WASHINGTON – After months of rhetorical jousting, President Bush’s faith-based initiative faces its first real political test as Congress debates and votes on a bill seeking to implement the plan.
If nothing else, Mr. Bush’s initiative to expand the partnership between the government and America’s faith-based social service institutions became a political Rorschach test, with many people projecting their worst fears on the proposal.
Some warn of federal funds for religious conversion classes while others decry the prospect of taxpayer-supported employment discrimination. While the initiative raises many important questions, they ought to be the subject of cool-headed discussion rather than over-heated fear-mongering. Many of the concerns that have been raised are answered by the pending legislation.
Opening federal social service grant programs to previously excluded religious organizations is not a new initiative or even an exclusively Republican one. President Clinton signed four bills into law that allow religious social service providers to compete for specified grant streams on equal terms with secular providers. The Bush initiative seeks to expand this principle of equal participation for religious groups to additional federal programs.
Existing “charitable choice” laws, and the pending proposal, provide that government grant-makers cannot red-line religiously run programs out of the funding pool on the sole basis of their religious character.
The goal is simply equal treatment for church-run soup kitchens alongside city-run soup kitchens. Importantly, while charitable choice provisions permit religious agency participation in government grant programs, they do not mandate it. Thus, any agency that does not wish to observe whatever rules accompany the grant need not apply.
Moreover, grantees must use the funds for the purposes of the grant. Thus, an agency may not apply for funds to run a job-training program and use the money for Bible study.
The agency must also separate the privately funded religious portions of a program from the publicly funded secular portions in time and place. This last point is an essential element in answering one of the legitimate concerns raised by the initiative, the prospect of government funding for religious activities.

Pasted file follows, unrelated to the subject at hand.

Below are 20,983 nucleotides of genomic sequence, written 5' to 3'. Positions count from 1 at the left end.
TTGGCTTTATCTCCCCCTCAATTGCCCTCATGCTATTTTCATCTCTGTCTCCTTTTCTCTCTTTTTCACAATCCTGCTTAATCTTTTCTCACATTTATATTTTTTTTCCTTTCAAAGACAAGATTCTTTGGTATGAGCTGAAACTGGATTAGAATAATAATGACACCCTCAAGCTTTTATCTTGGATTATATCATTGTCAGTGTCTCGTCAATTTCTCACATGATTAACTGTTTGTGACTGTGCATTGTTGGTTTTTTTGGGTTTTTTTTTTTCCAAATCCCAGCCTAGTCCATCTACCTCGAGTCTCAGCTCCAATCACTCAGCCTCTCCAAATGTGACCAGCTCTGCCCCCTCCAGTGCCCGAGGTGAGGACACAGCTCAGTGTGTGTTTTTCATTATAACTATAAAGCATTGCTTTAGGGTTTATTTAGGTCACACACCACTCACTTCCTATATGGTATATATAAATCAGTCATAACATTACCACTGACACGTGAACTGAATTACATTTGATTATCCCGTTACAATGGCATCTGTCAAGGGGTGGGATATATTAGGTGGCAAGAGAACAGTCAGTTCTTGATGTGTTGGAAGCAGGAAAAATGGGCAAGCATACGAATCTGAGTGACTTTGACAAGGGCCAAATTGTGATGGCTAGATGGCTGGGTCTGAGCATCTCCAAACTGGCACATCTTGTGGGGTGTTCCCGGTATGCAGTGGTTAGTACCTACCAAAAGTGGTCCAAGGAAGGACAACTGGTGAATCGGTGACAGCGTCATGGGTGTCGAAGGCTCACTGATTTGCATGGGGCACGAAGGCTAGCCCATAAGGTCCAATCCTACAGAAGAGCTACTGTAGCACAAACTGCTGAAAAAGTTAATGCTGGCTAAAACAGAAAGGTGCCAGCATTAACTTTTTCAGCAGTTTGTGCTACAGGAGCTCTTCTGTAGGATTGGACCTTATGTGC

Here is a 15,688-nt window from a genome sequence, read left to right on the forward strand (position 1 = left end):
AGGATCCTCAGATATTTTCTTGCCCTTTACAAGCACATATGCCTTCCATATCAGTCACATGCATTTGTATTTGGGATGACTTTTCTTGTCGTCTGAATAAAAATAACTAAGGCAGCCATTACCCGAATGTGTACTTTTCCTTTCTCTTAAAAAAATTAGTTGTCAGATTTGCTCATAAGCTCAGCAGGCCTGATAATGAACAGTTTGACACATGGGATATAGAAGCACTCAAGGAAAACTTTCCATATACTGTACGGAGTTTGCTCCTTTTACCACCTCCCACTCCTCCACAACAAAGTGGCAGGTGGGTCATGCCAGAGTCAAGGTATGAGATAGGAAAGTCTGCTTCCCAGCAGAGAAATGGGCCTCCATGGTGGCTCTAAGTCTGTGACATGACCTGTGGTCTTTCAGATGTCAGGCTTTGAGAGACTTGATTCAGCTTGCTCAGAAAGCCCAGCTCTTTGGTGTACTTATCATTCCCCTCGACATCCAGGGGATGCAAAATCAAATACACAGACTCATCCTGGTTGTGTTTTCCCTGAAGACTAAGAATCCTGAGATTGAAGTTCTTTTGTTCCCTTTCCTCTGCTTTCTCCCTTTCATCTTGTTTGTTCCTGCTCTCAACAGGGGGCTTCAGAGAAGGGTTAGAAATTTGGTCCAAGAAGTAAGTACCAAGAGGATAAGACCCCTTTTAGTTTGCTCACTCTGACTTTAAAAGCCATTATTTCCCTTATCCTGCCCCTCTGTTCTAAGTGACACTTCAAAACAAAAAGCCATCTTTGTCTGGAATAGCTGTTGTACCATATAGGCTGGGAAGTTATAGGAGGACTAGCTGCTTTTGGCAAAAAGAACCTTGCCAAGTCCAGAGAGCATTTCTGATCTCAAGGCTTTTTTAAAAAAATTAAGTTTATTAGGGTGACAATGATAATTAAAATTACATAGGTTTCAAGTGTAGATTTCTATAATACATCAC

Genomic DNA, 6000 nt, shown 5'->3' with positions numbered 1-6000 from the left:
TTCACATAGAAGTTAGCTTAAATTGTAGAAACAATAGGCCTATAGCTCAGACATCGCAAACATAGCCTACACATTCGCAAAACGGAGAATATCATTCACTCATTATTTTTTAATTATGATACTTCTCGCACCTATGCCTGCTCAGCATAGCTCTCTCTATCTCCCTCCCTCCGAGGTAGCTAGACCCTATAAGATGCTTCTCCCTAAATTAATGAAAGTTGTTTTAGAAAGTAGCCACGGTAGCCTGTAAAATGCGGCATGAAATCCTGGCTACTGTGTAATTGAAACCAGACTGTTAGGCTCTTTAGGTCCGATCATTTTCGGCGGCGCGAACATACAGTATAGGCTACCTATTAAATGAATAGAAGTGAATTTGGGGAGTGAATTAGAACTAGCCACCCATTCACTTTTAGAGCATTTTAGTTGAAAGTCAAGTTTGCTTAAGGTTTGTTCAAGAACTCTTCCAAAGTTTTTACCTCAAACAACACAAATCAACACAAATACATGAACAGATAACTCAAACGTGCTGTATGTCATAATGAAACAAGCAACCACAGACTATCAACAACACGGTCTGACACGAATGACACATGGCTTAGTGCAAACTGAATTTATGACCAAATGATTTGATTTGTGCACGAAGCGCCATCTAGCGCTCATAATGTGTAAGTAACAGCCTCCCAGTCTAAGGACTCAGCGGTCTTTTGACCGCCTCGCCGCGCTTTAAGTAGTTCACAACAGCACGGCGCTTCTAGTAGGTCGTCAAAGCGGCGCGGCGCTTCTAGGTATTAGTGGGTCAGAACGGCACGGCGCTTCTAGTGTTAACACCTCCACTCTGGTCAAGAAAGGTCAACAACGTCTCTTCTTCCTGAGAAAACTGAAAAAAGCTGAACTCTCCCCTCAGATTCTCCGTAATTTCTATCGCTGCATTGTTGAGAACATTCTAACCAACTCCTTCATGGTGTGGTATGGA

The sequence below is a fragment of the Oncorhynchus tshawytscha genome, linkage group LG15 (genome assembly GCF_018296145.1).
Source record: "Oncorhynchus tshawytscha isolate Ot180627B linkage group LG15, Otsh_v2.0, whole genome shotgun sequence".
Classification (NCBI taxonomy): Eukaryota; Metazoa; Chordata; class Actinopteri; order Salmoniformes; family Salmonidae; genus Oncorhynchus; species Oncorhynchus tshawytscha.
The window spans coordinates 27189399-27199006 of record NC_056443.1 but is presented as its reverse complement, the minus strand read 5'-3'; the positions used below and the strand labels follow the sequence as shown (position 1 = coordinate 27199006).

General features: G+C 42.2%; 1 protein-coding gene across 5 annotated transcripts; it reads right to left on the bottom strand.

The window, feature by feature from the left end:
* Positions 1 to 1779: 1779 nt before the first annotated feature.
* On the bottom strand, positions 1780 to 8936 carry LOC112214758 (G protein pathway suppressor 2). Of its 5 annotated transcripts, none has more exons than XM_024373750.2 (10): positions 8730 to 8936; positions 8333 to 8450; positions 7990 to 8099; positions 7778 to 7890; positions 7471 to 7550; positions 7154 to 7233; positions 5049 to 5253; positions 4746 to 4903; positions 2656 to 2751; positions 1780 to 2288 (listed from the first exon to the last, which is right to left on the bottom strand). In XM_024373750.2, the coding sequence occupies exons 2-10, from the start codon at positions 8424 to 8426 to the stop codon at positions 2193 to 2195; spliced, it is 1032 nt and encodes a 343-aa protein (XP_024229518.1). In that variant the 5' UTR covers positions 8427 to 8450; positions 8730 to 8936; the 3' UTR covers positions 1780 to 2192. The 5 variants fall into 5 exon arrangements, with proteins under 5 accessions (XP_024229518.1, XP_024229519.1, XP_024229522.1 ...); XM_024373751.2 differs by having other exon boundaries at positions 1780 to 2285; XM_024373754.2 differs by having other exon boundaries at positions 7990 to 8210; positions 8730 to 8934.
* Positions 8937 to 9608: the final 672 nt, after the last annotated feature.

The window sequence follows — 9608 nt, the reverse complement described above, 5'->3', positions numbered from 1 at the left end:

The legislation provides two critical protections for the rights of people seeking social services.
First, it insists that no one can be forced to participate in religious programming, even when funded by private dollars after hours. Second, any person eligible for social services but unhappy with receiving them from a faith-based entity has the right to demand an alternative program from the government. If one does not exist, it must be provided to them.
The bill also preserves the status quo with regard to the rights of faith-based organizations. While opponents assert that it “turns back the clock on civil rights,” it is they who are trying to alter the status quo.
The Civil Rights Act of 1964 first provided that religious organizations, while being bound by all other anti-discrimination laws, may make hiring decisions on the basis of religion.
This narrow exemption is, as a unanimous Supreme Court ruled, necessitated by the Constitution’s Free Exercise Clause. It is also necessary to avoid the absurd prospect of a Catholic parish being hauled into federal court for refusing to hire a Jew for its pulpit.
Opponents assert that notwithstanding this decades-old civil rights law, it ought not apply to a religious entity receiving a federal grant. This would indeed “roll back” this civil right and undermine the goals of the faith-based initiative as well.
When the Supreme Court unanimously upheld the constitutionality of the Civil Rights Act exemption in 1987, it was none other than Justices William Brennan and Thurgood Marshall who emphasized that religious organizations were entitled to this exemption because it related to “the activities of a non-profit organization.”
Whether a religious organization gets a government grant does not alter its mission or non-profit nature. If the goal of the faith-based initiative is to get organizations on the front lines of America’s social welfare challenges even more involved in addressing these needs, demanding they secularize themselves or face lawsuits is the surest way to have them reduce their involvement. This would be most tragic for those in need who will not be served.
Much of the debate surrounding the faith-based initiative has stayed on well-worn rhetorical tracks. Dead-end debates about the separation of church and state are rehearsed, as are canards about civil rights and the proper role of government.
What members of Congress are really faced with is legislation that is sensitive to constitutional and civil rights while trying to bring innovative methods to serving people in need. It deserves careful consideration, and then robust support.